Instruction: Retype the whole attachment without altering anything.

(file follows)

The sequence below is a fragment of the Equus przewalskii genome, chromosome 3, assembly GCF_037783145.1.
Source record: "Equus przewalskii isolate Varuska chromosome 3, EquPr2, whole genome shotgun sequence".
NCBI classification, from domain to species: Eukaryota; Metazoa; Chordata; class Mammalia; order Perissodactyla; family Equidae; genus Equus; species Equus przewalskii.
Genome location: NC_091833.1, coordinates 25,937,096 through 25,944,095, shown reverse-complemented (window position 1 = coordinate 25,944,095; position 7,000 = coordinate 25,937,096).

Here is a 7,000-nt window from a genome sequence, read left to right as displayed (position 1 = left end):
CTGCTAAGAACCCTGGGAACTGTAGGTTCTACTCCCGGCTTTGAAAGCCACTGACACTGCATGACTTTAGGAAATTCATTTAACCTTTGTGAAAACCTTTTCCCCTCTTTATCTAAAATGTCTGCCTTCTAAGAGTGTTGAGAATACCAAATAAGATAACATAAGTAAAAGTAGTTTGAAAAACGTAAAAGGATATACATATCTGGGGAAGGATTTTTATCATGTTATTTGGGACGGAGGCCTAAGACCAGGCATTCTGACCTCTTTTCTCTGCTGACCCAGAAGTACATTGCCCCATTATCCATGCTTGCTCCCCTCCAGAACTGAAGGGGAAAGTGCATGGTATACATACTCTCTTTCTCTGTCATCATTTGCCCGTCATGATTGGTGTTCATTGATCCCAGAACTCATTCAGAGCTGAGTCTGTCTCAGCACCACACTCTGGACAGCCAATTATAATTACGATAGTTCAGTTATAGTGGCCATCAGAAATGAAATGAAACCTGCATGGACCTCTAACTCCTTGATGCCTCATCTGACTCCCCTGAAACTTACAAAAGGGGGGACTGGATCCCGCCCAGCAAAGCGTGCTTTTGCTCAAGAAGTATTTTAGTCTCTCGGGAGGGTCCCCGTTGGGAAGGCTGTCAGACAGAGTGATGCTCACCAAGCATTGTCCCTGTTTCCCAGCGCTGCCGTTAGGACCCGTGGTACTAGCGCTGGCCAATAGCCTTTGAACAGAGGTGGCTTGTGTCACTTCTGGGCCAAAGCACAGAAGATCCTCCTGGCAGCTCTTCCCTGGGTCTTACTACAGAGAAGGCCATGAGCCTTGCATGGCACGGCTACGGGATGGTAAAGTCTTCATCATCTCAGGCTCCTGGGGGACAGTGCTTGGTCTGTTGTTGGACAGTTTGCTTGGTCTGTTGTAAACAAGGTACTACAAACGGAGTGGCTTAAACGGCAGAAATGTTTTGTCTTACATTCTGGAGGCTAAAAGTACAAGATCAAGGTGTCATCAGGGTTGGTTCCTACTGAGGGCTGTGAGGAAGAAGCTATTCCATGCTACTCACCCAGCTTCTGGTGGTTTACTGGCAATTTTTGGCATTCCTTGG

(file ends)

The sequence below is a fragment of the Equus przewalskii genome, chromosome 3, assembly GCF_037783145.1.
Source record: "Equus przewalskii isolate Varuska chromosome 3, EquPr2, whole genome shotgun sequence".
NCBI classification, from domain to species: Eukaryota; Metazoa; Chordata; class Mammalia; order Perissodactyla; family Equidae; genus Equus; species Equus przewalskii.
Genome location: NC_091833.1, coordinates 25,937,096 through 25,944,095, shown reverse-complemented (window position 1 = coordinate 25,944,095; position 7,000 = coordinate 25,937,096).

Here is a 7,000-nt window from a genome sequence, read left to right as displayed (position 1 = left end):
CTGCTAAGAACCCTGGGAACTGTAGGTTCTACTCCCGGCTTTGAAAGCCACTGACACTGCATGACTTTAGGAAATTCATTTAACCTTTGTGAAAACCTTTTCCCCTCTTTATCTAAAATGTCTGCCTTCTAAGAGTGTTGAGAATACCAAATAAGATAACATAAGTAAAAGTAGTTTGAAAAACGTAAAAGGATATACATATCTGGGGAAGGATTTTTATCATGTTATTTGGGACGGAGGCCTAAGACCAGGCATTCTGACCTCTTTTCTCTGCTGACCCAGAAGTACATTGCCCCATTATCCATGCTTGCTCCCCTCCAGAACTGAAGGGGAAAGTGCATGGTATACATACTCTCTTTCTCTGTCATCATTTGCCCGTCATGATTGGTGTTCATTGATCCCAGAACTCATTCAGAGCTGAGTCTGTCTCAGCACCACACTCTGGACAGCCAATTATAATTACGATAGTTCAGTTATAGTGGCCATCAGAAATGAAATGAAACCTGCATGGACCTCTAACTCCTTGATGCCTCATCTGACTCCCCTGAAACTTACAAAAGGGGGGACTGGATCCCGCCCAGCAAAGCGTGCTTTTGCTCAAGAAGTATTTTAGTCTCTCGGGAGGGTCCCCGTTGGGAAGGCTGTCAGACAGAGTGATGCTCACCAAGCATTGTCCCTGTTTCCCAGCGCTGCCGTTAGGACCCGTGGTACTAGCGCTGGCCAATAGCCTTTGAACAGAGGTGGCTTGTGTCACTTCTGGGCCAAAGCACAGAAGATCCTCCTGGCAGCTCTTCCCTGGGTCTTACTACAGAGAAGGCCATGAGCCTTGCATGGCACGGCTACGGGATGGTAAAGTCTTCATCATCTCAGGCTCCTGGGGGACAGTGCTTGGTCTGTTGTTGGACAGTTTGCTTGGTCTGTTGTAAACAAGGTACTACAAACGGAGTGGCTTAAACGGCAGAAATGTTTTGTCTTACATTCTGGAGGCTAAAAGTACAAGATCAAGGTGTCATCAGGGTTGGTTCCTACTGAGGGCTGTGAGGAAGAAGCTATTCCATGCTACTCACCCAGCTTCTGGTGGTTTACTGGCAATTTTTGGCATTCCTTGG